The yearly event now draws as many as 2,000 riders. “We never thought it would get to the size that it has,” said Cardwell, 35, who no longer rides. “All of us would be scared on the highway with these large groups. A lot of it was younger kids who were newly into bikes and willing to take any risks, including popping wheelies at high speeds.”
Cardwell blames improved bikes and improved cameras for the spike in stunt videos on the Web, saying “technology is really the main culprit.”
“Now you’ve got camera phones, video phones,” he said. “You can post in seconds. That was what started the whole craziness of it all.”
Kevin Marino of Akron, Ohio, who started a stunt-riding group in the 1990s and runs a website called Starboyz where bikers post videos, also says that the rides and videos are trending upward -- and that the rides are becoming dangerous.
“There are rides where there are thousands of people. … Now there are so many bikes, bikes are hitting each other,” Marino said.
Like Cardwell, he said that technology had made the boom possible, making tricks easier and cameras more accessible – but he made particular note of GoPro cameras, which can be mounted on helmets.
“Everybody wants to be a movie star,” he said. “The GoPros are crazy. You’ll go on these street rides with 500 people and half the people will have GoPros.”
In New York City over the weekend, one of the members of a pack of motorcyclists driving up the Henry Hudson Parkway in Manhattan used a GoPro camera to capture an altercation between the bikers and the driver of a Range Rover. When a biker slowed in front of the SUV, the vehicle hit the bike. The vehicle then stopped, and the motorcyclists surrounded it.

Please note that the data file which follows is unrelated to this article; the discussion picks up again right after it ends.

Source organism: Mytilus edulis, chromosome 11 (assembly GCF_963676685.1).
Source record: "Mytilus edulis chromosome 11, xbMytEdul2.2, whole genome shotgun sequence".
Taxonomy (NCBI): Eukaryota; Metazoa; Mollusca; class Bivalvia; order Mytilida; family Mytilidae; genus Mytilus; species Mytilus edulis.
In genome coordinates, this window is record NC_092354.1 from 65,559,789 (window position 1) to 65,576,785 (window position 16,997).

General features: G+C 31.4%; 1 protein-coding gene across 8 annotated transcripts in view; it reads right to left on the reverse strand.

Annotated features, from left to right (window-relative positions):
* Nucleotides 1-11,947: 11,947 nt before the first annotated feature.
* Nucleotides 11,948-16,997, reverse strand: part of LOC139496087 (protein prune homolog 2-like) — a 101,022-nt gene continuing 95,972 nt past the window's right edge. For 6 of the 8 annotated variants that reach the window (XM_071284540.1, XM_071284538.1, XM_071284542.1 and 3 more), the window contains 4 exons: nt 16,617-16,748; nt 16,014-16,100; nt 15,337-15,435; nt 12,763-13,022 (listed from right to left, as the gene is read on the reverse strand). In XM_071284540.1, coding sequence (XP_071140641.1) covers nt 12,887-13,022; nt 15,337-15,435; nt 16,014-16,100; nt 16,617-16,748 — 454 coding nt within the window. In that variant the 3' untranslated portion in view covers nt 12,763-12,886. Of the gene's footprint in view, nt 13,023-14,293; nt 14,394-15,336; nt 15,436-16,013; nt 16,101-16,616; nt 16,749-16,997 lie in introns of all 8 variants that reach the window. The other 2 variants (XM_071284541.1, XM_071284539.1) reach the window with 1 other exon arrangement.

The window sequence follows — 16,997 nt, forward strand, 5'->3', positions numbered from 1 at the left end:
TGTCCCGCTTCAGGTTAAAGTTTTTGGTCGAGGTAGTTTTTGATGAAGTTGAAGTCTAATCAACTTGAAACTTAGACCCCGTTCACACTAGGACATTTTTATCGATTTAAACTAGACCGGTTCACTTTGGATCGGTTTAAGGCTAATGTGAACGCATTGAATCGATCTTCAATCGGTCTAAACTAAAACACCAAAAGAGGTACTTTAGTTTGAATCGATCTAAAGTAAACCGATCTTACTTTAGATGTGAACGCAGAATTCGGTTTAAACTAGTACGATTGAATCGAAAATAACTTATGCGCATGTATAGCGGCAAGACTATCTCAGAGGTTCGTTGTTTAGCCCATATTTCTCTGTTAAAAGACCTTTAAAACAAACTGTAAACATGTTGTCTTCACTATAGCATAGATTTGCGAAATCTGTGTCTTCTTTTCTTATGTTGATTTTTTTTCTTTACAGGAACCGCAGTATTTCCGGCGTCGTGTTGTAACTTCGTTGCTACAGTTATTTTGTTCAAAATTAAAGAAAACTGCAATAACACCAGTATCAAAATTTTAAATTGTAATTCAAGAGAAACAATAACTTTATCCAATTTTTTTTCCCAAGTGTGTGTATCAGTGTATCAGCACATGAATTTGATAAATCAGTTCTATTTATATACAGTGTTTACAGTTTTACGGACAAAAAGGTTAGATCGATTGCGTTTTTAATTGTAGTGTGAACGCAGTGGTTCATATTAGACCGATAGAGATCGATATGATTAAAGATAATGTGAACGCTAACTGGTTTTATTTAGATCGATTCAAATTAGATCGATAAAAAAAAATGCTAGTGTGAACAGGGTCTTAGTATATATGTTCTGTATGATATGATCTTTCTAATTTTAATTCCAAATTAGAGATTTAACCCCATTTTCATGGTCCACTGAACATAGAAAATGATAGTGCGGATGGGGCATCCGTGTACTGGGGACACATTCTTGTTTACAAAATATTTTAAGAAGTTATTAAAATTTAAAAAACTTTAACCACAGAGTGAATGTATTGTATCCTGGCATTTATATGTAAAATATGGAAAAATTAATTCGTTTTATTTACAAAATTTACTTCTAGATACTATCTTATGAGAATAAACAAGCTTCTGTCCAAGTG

Apparently believing he was in danger, the driver, Alexian Lien, then sped away, seriously injuring motorcyclist Edwin Mieses. Mieses is now in a New York hospital with internal injuries, crushed legs and possible paralysis. The bikers chased Lien up the highway and to an intersection, where, as his wife and daughter watched, he was pulled from the car and beaten. Police have arrested 28-year-old Christopher Cruz, the individual who allegedly slowed his bike in front of the SUV, and charged him with reckless driving and unlawful imprisonment. A second man was arrested and then released. Another suspect was expected to surrender.
The bikers had assembled for an informal event called Hollywood Stuntz that drew a swarm of motorcyclists from around the region. The NYPD said it was aware that the bikers were coming and had concentrated on steering them away from Times Square. Even before the Range Rover assault, 15 bikers were arrested, 68 summonses were issued and 55 bikes were seized.
Fellow rider Kevin Marino defended the motorcyclists. He said that although the violence against the driver was “obviously wrong,” the bikers were not acting as a gang and were reacting to an injury. “Half those guys probably didn’t know each other,” he said. “Someone just got run over. They went to see how he was doing.”
Dennis Cardwell said the incident “made me sick to my stomach,” and that he understood the SUV driver’s fear. “I would have panicked too, especially if I had my wife and kid in the car."
"Now I have three kids, I understand what it’s like to be on the highway to be in a car with my kids and my family,” said Cardwell. “You understand why people were mad at you when you were young.”